second-in-command of the Cuban army of independence.
Commonly known as "the Titan of Bronze," Maceo
was one of the outstanding guerrilla leaders in nineteenth
century Latin America, easily comparable to José
Antonio Páez of Venezuela. The son of a Venezuelan
mulatto and Afro-Cuban woman, Maceo began his fight for Cuban liberation by
enlisting as a private in the army in 1868 when the
Ten Years War began.
years later, he was promoted to the rank of general because of his
bravery and his demonstrated ability to outmaneuver the Spanish
army. In 1878 when most of the Cuban generals believed that their
armies could not defeat the Spaniards, Maceo refused to surrender
without winning Cuban independence and the abolition of slavery.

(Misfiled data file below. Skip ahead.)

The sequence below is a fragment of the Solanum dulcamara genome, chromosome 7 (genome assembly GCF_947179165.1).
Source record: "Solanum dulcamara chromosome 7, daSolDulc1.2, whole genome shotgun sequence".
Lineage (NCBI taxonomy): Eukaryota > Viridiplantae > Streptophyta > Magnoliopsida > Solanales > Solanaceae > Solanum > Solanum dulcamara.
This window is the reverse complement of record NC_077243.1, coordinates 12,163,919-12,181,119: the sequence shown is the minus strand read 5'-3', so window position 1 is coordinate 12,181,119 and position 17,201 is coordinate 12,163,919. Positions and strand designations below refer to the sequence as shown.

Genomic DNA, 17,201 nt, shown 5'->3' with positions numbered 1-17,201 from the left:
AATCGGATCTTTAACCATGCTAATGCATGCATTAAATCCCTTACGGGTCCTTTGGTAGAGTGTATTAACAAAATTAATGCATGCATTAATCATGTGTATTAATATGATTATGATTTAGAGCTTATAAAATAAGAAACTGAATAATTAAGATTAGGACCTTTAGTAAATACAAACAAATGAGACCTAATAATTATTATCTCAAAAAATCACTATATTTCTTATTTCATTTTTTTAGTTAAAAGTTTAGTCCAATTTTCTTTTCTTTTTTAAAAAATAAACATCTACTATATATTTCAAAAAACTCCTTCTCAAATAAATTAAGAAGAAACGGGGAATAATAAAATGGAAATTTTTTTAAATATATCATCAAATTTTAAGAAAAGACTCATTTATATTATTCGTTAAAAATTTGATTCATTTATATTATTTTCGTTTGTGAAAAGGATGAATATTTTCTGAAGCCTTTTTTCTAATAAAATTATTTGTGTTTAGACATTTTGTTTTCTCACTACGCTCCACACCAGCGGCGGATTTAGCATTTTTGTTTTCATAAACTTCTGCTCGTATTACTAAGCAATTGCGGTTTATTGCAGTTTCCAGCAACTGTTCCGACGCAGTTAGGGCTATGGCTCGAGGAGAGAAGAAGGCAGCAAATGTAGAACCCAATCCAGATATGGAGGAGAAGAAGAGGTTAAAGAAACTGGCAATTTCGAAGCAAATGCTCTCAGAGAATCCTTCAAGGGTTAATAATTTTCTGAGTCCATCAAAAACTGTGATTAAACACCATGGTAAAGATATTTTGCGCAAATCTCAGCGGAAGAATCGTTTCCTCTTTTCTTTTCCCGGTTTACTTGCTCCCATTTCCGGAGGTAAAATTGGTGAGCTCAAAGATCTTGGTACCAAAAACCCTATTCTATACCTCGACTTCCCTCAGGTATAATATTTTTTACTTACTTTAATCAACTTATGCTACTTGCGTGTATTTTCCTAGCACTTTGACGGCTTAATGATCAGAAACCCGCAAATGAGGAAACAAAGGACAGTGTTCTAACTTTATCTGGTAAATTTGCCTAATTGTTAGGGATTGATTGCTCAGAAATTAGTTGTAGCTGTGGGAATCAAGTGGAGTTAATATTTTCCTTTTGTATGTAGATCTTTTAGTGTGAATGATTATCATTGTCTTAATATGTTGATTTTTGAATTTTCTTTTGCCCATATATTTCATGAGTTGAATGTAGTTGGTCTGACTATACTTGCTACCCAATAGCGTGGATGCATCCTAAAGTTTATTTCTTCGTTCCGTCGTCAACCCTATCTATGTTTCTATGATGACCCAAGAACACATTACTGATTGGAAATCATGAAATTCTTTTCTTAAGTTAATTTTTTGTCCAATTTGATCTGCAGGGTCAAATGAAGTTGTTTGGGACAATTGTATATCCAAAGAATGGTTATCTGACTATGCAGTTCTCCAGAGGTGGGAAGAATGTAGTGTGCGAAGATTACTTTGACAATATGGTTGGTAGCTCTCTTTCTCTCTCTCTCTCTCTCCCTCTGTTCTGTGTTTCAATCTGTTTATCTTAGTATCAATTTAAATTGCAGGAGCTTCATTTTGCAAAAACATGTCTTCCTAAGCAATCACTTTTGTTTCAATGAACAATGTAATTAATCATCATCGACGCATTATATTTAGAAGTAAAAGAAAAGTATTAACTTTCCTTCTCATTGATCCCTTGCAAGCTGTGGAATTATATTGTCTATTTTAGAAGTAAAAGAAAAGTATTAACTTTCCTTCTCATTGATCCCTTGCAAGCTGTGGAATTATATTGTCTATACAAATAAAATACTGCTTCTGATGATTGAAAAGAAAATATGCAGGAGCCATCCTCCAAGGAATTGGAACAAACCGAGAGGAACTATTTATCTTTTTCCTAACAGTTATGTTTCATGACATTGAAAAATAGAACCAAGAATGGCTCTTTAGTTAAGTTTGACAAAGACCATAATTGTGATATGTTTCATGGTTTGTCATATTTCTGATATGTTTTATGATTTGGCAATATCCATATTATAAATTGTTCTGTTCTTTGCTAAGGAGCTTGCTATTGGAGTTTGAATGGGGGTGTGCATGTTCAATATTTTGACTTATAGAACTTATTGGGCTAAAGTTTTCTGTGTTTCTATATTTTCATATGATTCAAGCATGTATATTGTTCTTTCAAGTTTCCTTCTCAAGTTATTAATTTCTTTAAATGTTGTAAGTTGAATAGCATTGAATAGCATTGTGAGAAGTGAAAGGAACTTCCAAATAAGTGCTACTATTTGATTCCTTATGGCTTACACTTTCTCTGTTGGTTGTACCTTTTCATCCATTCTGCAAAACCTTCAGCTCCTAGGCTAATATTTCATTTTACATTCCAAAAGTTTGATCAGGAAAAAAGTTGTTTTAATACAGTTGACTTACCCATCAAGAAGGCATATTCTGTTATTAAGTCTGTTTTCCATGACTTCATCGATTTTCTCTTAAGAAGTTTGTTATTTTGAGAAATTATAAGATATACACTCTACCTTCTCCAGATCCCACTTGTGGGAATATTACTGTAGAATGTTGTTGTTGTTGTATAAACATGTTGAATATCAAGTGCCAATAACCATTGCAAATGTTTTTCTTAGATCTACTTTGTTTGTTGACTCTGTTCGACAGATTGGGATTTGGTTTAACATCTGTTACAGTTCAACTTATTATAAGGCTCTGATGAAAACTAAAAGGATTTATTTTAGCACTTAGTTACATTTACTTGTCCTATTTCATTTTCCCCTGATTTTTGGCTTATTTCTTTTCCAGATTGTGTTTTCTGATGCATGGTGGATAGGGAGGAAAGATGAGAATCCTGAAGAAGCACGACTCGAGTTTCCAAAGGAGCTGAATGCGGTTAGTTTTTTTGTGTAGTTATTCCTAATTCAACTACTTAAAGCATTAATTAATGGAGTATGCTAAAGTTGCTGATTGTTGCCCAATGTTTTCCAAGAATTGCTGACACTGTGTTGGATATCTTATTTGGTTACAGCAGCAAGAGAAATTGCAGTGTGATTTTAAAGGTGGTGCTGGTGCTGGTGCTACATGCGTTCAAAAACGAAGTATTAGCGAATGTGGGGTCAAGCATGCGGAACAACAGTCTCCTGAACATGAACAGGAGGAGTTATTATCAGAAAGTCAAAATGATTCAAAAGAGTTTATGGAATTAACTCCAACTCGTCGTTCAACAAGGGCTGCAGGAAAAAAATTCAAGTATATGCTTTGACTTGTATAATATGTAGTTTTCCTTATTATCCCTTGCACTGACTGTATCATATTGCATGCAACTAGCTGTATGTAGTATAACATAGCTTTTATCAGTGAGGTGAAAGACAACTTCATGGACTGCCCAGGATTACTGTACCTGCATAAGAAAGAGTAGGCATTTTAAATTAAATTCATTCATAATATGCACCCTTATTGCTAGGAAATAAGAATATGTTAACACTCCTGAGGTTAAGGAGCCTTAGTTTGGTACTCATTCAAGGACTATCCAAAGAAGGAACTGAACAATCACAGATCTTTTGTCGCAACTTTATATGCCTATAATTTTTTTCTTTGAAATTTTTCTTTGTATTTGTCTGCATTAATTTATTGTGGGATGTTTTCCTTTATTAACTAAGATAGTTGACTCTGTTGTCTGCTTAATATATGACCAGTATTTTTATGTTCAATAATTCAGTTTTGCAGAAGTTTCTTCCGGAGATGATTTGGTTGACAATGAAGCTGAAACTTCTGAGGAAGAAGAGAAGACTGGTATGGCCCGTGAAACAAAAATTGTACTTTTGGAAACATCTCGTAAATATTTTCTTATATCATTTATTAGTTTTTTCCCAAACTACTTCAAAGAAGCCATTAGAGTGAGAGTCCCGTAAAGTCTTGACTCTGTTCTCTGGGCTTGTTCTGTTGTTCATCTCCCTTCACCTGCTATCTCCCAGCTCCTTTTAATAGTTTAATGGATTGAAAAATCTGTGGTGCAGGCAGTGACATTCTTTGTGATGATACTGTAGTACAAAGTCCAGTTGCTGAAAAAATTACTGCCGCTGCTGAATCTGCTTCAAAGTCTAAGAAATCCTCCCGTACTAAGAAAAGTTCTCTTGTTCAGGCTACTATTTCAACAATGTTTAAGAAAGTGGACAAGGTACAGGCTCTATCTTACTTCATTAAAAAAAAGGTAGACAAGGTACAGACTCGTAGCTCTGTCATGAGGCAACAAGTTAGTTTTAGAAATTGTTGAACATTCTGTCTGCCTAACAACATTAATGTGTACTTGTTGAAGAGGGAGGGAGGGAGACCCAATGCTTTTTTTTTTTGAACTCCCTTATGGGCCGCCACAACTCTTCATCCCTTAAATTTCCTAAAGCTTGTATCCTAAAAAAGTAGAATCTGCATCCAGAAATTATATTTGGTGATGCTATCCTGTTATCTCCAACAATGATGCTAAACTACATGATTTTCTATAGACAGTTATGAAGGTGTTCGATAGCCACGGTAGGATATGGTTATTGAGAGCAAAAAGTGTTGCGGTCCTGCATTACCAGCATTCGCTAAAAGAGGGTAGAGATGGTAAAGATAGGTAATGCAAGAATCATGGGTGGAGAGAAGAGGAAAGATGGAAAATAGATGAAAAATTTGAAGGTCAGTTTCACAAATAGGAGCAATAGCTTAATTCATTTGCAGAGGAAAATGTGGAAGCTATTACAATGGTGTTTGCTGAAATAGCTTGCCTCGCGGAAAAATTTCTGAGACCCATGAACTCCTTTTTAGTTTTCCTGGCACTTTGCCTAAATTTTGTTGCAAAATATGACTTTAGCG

he was forced to leave Cuba. He returned to Cuba when war with Spain
began again. His most famous campaign in the War of Cuban liberation
was his invasion of western Cuba when his troops, mostly Afro-Cubans
on horseback, covered more than 1,000 miles in 92 days and fought
the enemy in 27 separate encounters. Spanish general Valeriano Weyler
pursued him vigorously if only to curtail Maceo's destruction of
the Cuban sugar industry. On December 7, 1896 Maceo was captured
and killed as he attempted to rejoin Maximo Gómez' forces.
His death prompted yet another congressional resolution for belligerent
rights for Cuba.
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